|Susan Sass, Eva L. Holt, & Juliet I. Holt
Bess-Gene Holt was born November 13, 1930, in Cedar Rapids, Iowa, as a fourth-generation Iowan. She died at age 61 on January 14, 1992. Over half of her life was spent in Ames, Iowa. It was in Ames that she raised her family and attained her professional standing in the field of child development. Her daughters, Susan, Eva and Juliet, have chosen to honor her and her contributions toward making the world a better place for young children and their educators.
Bess-Gene received her bachelor's degree from the University of Minnesota and her master's and doctorate from Purdue University. Her professional accomplishments include teaching child development and family life at Iowa State University as well as at other institutions. As a self-employed consultant from 1970 until her death, she was involved in many projects through the consulting, editing and authorship of various publications. The subjects of her writings concerning children include science, developmental appropriateness, safety and good practice and were mainly geared toward practitioners, parents, child care workers and others "working in the trenches."
The educators of young children that Bess-Gene helped include Head Start, NASA, ISU Extension and the National Association for the Education of Young Children. At NAEYC conferences both regional and national, Bess-Gene presented workshops to packed rooms eager to hear her knowledge and wisdom. Bess-Gene was also requested many times to deliver keynote addresses to important conferences.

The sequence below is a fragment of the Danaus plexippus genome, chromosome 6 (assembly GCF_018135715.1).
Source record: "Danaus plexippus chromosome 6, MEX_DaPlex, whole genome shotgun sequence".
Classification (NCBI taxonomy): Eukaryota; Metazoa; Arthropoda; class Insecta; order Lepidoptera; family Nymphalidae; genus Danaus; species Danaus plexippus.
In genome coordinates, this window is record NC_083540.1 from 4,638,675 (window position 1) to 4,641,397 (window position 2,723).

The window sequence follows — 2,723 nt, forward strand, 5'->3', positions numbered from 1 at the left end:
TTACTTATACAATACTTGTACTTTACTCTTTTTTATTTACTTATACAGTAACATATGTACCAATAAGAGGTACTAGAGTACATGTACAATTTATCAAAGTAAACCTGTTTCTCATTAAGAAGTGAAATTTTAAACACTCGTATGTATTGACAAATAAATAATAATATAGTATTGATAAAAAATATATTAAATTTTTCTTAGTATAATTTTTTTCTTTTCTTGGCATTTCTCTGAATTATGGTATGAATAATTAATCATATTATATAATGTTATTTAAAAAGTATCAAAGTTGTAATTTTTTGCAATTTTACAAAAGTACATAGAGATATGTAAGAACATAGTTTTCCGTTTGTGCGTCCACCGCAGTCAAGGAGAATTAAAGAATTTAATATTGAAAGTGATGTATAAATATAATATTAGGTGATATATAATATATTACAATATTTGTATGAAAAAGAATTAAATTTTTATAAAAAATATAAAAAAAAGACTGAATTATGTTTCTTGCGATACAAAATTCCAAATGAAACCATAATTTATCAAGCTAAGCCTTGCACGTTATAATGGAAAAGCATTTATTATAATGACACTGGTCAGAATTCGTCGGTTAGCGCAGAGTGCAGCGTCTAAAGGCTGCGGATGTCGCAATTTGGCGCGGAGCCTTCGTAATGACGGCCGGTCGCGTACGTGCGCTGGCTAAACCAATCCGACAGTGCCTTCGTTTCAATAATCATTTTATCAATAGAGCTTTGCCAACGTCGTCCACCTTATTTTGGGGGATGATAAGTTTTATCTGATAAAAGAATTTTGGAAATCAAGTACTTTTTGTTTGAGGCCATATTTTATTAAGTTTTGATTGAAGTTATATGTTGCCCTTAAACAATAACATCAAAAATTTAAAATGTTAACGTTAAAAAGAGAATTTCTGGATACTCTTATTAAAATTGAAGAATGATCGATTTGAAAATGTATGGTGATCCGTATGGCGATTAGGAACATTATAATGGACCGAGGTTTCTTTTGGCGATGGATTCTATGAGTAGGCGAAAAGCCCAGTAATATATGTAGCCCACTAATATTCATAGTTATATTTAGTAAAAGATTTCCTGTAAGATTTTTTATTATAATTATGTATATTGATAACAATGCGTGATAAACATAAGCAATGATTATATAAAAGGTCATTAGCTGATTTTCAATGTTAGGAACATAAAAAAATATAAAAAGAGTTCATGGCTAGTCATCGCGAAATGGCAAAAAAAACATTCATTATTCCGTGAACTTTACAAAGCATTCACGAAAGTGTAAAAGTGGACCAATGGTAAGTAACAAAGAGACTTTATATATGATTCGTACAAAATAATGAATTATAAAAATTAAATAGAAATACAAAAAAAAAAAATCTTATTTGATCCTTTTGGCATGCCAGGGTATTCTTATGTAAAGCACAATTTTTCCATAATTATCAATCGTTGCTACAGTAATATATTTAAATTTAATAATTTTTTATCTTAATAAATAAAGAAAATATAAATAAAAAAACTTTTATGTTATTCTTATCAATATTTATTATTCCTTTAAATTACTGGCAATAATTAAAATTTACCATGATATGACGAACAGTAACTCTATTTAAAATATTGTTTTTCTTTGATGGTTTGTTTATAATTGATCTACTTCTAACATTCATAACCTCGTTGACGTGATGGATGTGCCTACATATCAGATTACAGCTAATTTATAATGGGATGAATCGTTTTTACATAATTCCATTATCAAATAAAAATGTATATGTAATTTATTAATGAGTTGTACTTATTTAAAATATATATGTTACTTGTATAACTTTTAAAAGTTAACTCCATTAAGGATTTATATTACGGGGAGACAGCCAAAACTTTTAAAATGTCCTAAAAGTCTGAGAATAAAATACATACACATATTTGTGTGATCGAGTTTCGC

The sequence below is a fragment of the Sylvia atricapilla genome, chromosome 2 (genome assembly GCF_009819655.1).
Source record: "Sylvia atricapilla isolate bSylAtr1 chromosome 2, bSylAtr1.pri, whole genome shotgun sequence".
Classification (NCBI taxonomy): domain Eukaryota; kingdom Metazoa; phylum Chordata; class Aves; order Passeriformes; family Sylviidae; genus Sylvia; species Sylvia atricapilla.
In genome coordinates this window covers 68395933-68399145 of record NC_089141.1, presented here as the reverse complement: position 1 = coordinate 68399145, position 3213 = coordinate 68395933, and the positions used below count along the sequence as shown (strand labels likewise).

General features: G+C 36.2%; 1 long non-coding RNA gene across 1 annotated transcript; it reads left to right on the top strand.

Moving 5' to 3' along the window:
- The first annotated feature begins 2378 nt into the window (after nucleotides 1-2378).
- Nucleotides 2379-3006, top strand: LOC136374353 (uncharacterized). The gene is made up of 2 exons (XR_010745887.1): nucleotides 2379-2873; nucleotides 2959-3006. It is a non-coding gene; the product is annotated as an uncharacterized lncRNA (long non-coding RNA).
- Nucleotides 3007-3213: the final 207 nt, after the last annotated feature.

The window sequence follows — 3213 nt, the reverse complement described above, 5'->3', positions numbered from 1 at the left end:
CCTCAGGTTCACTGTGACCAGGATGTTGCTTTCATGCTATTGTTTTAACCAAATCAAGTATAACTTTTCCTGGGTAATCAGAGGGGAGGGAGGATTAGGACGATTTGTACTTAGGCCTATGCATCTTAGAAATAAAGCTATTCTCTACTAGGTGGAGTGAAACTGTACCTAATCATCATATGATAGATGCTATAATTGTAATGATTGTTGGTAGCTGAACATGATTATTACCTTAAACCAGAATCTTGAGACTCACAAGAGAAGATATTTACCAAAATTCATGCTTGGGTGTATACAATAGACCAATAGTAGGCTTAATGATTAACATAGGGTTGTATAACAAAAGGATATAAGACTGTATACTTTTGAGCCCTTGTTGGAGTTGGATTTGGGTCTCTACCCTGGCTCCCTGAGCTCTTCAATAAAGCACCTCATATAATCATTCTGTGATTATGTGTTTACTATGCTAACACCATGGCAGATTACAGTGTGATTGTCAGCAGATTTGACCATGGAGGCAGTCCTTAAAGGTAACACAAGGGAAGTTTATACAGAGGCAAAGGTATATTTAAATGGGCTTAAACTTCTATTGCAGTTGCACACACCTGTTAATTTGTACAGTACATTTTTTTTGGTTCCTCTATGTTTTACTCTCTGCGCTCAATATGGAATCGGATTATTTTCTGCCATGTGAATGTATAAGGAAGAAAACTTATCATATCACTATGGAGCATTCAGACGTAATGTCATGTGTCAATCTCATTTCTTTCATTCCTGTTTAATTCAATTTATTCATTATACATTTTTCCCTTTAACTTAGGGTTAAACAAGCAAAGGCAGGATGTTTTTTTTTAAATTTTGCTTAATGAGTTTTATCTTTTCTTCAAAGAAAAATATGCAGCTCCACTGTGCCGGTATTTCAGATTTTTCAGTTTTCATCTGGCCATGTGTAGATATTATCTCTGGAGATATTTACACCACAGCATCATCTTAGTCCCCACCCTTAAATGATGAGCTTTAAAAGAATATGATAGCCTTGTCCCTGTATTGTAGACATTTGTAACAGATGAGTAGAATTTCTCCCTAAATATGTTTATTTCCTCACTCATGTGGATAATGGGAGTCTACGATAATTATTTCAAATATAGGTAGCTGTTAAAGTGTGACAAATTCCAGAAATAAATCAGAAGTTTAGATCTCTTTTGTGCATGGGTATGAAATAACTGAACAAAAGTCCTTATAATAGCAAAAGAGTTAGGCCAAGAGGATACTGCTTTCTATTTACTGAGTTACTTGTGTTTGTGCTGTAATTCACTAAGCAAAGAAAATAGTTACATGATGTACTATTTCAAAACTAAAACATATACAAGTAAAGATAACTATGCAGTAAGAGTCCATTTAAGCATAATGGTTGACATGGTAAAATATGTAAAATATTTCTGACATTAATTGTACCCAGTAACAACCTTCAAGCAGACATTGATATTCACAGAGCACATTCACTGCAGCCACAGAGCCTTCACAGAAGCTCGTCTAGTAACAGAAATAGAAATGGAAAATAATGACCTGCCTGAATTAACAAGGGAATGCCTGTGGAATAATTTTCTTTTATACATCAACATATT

She is best known in her field for her book Science with Young Children (NAEYC 1989), which at the time of her death was in its second edition. In this book, Bess-Gene communicates to anyone teaching young children that through the understanding and experience of science comes a way of life which fulfills the whole person as well as the whole earth; and that it is only through this way of life that all things can survive. This book is still a NAEYC bestseller. Throughout the latter half of Bess-Gene's life, she suffered with the pain and disability of severe rheumatoid arthritis. The ups and downs of this disease did not stop Bess-Gene from doing all her own typing, driving and carrying of suitcases full of presentation materials ("the dog and pony show" she called it). She lived with her disease with dignity and strength. It is this strength that so impressed those who knew her. But it is perhaps the way she influenced her daughters' lives that makes her a heroine.
In her life as a woman and a mother, Bess-Gene shared with her daughters the last treasure women have - the secrets of the matriarchy. She knew that there is strength in the knowledge women have but that it is scattered and that if we offer all women what we know the scattered pieces can come back together and start to re-form in a way that helps us all to survive. Those who need to find peace, courage, love and truth will learn these things are inside all of us and will therefore be supported by the truth of women. We miss you very much, Bess-Gene - mother, sister and friend.